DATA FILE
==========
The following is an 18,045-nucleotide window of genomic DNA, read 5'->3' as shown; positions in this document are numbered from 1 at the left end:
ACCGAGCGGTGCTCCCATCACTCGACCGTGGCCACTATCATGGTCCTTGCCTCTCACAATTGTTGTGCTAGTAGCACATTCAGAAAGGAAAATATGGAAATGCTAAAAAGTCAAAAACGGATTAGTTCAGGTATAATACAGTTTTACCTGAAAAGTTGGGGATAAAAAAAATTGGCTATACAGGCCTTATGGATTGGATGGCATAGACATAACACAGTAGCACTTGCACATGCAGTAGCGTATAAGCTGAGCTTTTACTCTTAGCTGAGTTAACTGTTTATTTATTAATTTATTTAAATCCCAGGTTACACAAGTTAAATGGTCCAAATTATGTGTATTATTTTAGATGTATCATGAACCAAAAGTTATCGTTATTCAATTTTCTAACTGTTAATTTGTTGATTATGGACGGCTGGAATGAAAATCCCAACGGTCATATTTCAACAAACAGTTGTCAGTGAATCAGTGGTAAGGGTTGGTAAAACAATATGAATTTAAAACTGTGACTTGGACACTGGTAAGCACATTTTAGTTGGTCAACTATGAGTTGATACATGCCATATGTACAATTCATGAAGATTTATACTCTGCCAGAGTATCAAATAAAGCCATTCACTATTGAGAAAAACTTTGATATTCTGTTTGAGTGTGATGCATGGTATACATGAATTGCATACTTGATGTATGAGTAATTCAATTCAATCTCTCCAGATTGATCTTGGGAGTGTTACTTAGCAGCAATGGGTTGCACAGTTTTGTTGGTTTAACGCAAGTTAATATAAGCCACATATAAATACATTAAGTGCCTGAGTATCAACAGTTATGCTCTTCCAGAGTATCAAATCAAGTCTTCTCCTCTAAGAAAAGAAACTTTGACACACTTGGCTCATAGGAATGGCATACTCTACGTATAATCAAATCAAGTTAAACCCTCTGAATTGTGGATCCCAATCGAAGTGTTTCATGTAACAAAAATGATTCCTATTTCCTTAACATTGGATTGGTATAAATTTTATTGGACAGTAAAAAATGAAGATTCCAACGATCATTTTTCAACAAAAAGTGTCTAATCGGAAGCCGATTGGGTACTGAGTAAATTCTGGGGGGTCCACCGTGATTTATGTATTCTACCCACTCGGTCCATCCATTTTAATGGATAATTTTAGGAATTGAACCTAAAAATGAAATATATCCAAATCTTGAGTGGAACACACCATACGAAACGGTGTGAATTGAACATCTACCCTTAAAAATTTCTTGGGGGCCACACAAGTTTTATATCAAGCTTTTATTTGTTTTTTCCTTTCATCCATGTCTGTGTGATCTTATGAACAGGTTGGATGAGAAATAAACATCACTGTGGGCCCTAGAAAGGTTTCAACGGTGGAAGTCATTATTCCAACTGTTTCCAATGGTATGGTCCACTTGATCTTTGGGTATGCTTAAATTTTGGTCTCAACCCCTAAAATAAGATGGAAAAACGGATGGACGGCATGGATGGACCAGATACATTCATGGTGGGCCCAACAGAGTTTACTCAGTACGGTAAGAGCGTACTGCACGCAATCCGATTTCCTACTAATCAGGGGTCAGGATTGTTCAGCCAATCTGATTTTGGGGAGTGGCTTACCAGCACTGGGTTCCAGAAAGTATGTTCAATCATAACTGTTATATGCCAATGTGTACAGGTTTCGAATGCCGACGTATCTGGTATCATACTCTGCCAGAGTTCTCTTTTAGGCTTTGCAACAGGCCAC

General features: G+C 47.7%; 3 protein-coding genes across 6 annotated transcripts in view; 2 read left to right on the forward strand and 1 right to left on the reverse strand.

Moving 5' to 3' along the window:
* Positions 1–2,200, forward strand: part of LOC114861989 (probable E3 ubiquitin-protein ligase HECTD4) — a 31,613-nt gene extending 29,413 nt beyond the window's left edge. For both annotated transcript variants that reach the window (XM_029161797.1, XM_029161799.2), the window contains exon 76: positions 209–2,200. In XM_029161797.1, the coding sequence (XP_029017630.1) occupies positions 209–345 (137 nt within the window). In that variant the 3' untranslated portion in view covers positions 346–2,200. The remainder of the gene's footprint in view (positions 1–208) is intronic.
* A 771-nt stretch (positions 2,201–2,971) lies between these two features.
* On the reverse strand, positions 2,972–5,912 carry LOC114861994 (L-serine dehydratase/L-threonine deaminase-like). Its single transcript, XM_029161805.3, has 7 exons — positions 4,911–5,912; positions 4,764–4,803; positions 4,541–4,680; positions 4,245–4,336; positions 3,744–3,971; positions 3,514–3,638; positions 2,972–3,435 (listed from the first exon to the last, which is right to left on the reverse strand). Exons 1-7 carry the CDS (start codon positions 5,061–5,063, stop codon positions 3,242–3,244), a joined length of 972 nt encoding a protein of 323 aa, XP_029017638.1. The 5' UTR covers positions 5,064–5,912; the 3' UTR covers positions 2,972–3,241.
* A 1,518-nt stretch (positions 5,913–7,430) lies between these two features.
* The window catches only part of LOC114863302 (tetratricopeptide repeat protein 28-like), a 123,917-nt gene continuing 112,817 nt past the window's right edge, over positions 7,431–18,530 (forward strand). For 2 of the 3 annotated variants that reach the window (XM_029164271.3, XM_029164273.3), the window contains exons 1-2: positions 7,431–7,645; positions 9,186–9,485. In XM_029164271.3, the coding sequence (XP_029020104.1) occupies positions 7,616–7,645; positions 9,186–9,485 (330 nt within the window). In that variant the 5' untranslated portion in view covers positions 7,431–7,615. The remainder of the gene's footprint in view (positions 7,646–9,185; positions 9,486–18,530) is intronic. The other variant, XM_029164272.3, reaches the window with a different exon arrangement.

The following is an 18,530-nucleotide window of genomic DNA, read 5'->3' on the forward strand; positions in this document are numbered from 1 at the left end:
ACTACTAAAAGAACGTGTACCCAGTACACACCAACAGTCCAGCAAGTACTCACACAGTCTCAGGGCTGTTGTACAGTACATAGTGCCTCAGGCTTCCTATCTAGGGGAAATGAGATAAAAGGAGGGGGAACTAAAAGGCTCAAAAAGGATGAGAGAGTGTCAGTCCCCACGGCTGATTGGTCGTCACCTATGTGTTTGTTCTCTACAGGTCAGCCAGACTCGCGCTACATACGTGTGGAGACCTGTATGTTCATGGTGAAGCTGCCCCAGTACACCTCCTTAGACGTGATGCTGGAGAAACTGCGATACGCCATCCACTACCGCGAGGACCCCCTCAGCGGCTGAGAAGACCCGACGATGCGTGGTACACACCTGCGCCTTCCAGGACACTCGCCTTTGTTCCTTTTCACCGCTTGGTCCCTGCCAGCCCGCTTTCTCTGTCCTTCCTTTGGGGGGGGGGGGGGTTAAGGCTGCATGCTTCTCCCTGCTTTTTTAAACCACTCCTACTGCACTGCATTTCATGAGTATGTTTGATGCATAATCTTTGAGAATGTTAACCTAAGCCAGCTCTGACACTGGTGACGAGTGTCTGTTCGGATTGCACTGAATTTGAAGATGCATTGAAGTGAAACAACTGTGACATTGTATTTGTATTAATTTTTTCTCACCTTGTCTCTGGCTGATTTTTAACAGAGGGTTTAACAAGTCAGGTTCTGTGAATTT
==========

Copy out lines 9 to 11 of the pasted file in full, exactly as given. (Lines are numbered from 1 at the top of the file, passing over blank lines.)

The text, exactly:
* The window catches only part of LOC114863302 (tetratricopeptide repeat protein 28-like), a 123,917-nt gene continuing 112,817 nt past the window's right edge, over positions 7,431–18,530 (forward strand). For 2 of the 3 annotated variants that reach the window (XM_029164271.3, XM_029164273.3), the window contains exons 1-2: positions 7,431–7,645; positions 9,186–9,485. In XM_029164271.3, the coding sequence (XP_029020104.1) occupies positions 7,616–7,645; positions 9,186–9,485 (330 nt within the window). In that variant the 5' untranslated portion in view covers positions 7,431–7,615. The remainder of the gene's footprint in view (positions 7,646–9,185; positions 9,486–18,530) is intronic. The other variant, XM_029164272.3, reaches the window with a different exon arrangement.

The following is an 18,530-nucleotide window of genomic DNA, read 5'->3' on the forward strand; positions in this document are numbered from 1 at the left end:
ACTACTAAAAGAACGTGTACCCAGTACACACCAACAGTCCAGCAAGTACTCACACAGTCTCAGGGCTGTTGTACAGTACATAGTGCCTCAGGCTTCCTATCTAGGGGAAATGAGATAAAAGGAGGGGGAACTAAAAGGCTCAAAAAGGATGAGAGAGTGTCAGTCCCCACGGCTGATTGGTCGTCACCTATGTGTTTGTTCTCTACAGGTCAGCCAGACTCGCGCTACATACGTGTGGAGACCTGTATGTTCATGGTGAAGCTGCCCCAGTACACCTCCTTAGACGTGATGCTGGAGAAACTGCGATACGCCATCCACTACCGCGAGGACCCCCTCAGCGGCTGAGAAGACCCGACGATGCGTGGTACACACCTGCGCCTTCCAGGACACTCGCCTTTGTTCCTTTTCACCGCTTGGTCCCTGCCAGCCCGCTTTCTCTGTCCTTCCTTTGGGGGGGGGGGGGGTTAAGGCTGCATGCTTCTCCCTGCTTTTTTAAACCACTCCTACTGCACTGCATTTCATGAGTATGTTTGATGCATAATCTTTGAGAATGTTAACCTAAGCCAGCTCTGACACTGGTGACGAGTGTCTGTTCGGATTGCACTGAATTTGAAGATGCATTGAAGTGAAACAACTGTGACATTGTATTTGTATTAATTTTTTCTCACCTTGTCTCTGGCTGATTTTTAACAGAGGGTTTAACAAGTCAGGTTCTGTGAATTT